March 27th 2004


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Articles from this issue:

COVER STORY: The PM, farmers, the FTA and the election

EDITORIAL: Telstra has lost its way

CANBERRA OBSERVED: Spending signals start of election campaign

ANALYSIS: Australia-US trade deal a monumental folly

STRAWS IN THE WIND: Lilies of the field / Speaking conspicuously

MURRAY RIVER: Science overturns need for big environmental flows

INDONESIAN ELECTIONS: Indonesia taking control of its own destiny

How alcohol leads to harder drugs (letter)

The Passion of the Christ (letter)

DOCUMENTATION: IVF - Playing against a stacked deck

MEDIA : Join the Fairfax Club

ASIA: Behind the India-Pakistan thaw

ECONOMICS: Eight centuries of wavy prices

BOOKS: JAMES BURNHAM, by Samuel Francis

FILM REVIEW: Shattered Glass

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The Passion of the Christ (letter)


by Frank Bellet

News Weekly, March 27, 2004
Sir,

It is interesting to study the hysterical antics of the critics of Mel Gibson's blockbuster The Passion of the Christ, as they switch from one argument to another, depending on how effectively they perceive their criticism is travelling.

Following the unsustainable charge that the movie was anti-Semitic (something that was discounted by some Jewish rabbis) they switched their attacks, claiming the film was too violent - an interesting observation, coming particularly from Hollywood.

After all, if Christ could suffer such violence, all day and in real life, surely the tender hearts of Hollywood could suffer a few hours of violence while roughing it in padded theatre seats.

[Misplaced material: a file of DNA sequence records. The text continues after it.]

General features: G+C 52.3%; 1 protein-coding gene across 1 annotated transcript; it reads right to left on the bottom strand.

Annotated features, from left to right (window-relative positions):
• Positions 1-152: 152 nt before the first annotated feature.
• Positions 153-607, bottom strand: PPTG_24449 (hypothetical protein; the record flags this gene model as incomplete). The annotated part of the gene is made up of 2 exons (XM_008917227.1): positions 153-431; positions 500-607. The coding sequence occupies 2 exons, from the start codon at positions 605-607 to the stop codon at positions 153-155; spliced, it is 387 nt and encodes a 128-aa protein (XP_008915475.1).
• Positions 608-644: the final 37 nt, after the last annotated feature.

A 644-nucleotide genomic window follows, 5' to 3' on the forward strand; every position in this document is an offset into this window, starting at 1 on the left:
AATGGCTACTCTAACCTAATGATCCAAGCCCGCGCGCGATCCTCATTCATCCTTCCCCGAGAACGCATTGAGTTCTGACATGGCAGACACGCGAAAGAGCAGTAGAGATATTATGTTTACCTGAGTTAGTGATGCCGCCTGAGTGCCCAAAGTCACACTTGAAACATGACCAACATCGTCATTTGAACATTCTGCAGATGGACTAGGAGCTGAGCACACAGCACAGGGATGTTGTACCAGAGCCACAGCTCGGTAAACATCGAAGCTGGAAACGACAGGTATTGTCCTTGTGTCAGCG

One Hollywood type cautioned that "Gibson might not work again". If I earned $170 million in two weeks, "not working again" would be the least of my worries.

Another critic who obviously made a decision early in life to go into B Grade movies rather than rocket science, opined that while being critical of Gibson, he was not critical of the nasty movie Kill Bill because the latter was "make believe".

It must be devastating for that section of the media which is secular humanist and for their equally culpable bedfellows in the legislature and judiciary, who have worked so assiduously over five decades to break down the moral code in our society so that it reflected their own, to be threatened by a blockbuster movie which could undo some of the devil's work they have been accumulating over the years.

Personally, I believe that those who say, somewhat extremely, that they hated the movie, also hated the book.

Frank Bellet,
Petrie, Qld




























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